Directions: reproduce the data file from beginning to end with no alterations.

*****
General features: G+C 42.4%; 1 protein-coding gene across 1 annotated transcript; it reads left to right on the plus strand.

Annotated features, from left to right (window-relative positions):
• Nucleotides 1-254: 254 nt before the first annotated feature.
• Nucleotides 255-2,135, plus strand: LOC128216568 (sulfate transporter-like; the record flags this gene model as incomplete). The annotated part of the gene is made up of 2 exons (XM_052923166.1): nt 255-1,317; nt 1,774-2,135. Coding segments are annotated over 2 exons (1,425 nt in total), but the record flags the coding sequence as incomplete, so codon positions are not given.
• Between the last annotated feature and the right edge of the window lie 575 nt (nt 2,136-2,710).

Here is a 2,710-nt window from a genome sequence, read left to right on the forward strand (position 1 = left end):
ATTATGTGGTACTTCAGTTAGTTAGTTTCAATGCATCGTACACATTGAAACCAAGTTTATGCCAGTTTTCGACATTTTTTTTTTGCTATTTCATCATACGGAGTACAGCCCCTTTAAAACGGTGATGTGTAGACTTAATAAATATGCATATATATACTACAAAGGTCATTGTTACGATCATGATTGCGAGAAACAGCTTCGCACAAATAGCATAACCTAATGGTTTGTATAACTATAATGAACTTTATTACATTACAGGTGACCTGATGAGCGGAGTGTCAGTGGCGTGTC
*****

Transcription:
General features: G+C 42.4%; 1 protein-coding gene across 1 annotated transcript; it reads left to right on the plus strand.

Annotated features, from left to right (window-relative positions):
• Nucleotides 1-254: 254 nt before the first annotated feature.
• Nucleotides 255-2,135, plus strand: LOC128216568 (sulfate transporter-like; the record flags this gene model as incomplete). The annotated part of the gene is made up of 2 exons (XM_052923166.1): nt 255-1,317; nt 1,774-2,135. Coding segments are annotated over 2 exons (1,425 nt in total), but the record flags the coding sequence as incomplete, so codon positions are not given.
• Between the last annotated feature and the right edge of the window lie 575 nt (nt 2,136-2,710).

Here is a 2,710-nt window from a genome sequence, read left to right on the forward strand (position 1 = left end):
ATTATGTGGTACTTCAGTTAGTTAGTTTCAATGCATCGTACACATTGAAACCAAGTTTATGCCAGTTTTCGACATTTTTTTTTTGCTATTTCATCATACGGAGTACAGCCCCTTTAAAACGGTGATGTGTAGACTTAATAAATATGCATATATATACTACAAAGGTCATTGTTACGATCATGATTGCGAGAAACAGCTTCGCACAAATAGCATAACCTAATGGTTTGTATAACTATAATGAACTTTATTACATTACAGGTGACCTGATGAGCGGAGTGTCAGTGGCGTGTC